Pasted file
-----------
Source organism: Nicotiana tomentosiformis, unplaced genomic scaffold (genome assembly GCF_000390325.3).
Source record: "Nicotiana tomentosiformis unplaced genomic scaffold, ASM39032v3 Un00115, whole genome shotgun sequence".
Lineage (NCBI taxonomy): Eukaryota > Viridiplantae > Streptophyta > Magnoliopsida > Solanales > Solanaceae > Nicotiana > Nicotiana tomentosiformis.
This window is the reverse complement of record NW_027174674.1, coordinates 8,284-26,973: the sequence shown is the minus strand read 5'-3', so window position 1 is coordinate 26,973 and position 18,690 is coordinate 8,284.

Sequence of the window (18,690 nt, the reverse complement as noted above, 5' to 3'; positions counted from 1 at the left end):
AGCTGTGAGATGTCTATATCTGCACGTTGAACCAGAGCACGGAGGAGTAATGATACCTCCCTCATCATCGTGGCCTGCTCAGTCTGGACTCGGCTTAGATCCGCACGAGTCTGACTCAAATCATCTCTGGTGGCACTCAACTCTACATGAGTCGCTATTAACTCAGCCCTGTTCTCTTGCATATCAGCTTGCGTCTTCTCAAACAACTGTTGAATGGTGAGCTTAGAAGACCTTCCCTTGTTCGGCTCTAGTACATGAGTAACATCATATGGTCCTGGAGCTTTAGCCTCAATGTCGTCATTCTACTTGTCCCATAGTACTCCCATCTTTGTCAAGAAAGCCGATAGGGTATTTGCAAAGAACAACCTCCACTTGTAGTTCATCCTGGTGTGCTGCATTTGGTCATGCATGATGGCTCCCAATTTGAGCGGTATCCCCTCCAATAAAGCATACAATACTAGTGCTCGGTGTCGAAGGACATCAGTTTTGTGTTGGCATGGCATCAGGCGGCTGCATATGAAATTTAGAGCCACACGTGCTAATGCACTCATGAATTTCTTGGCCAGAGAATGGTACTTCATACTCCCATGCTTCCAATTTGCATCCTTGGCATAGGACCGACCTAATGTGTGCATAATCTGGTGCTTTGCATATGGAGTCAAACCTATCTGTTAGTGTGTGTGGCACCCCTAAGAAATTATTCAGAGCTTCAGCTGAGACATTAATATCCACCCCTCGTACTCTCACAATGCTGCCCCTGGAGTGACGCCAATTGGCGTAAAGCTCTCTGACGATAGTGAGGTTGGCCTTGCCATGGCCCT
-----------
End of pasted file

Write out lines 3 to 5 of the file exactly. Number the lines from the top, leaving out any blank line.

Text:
Lineage (NCBI taxonomy): Eukaryota > Viridiplantae > Streptophyta > Magnoliopsida > Solanales > Solanaceae > Nicotiana > Nicotiana tomentosiformis.
This window is the reverse complement of record NW_027174674.1, coordinates 8,284-26,973: the sequence shown is the minus strand read 5'-3', so window position 1 is coordinate 26,973 and position 18,690 is coordinate 8,284.

Sequence of the window (18,690 nt, the reverse complement as noted above, 5' to 3'; positions counted from 1 at the left end):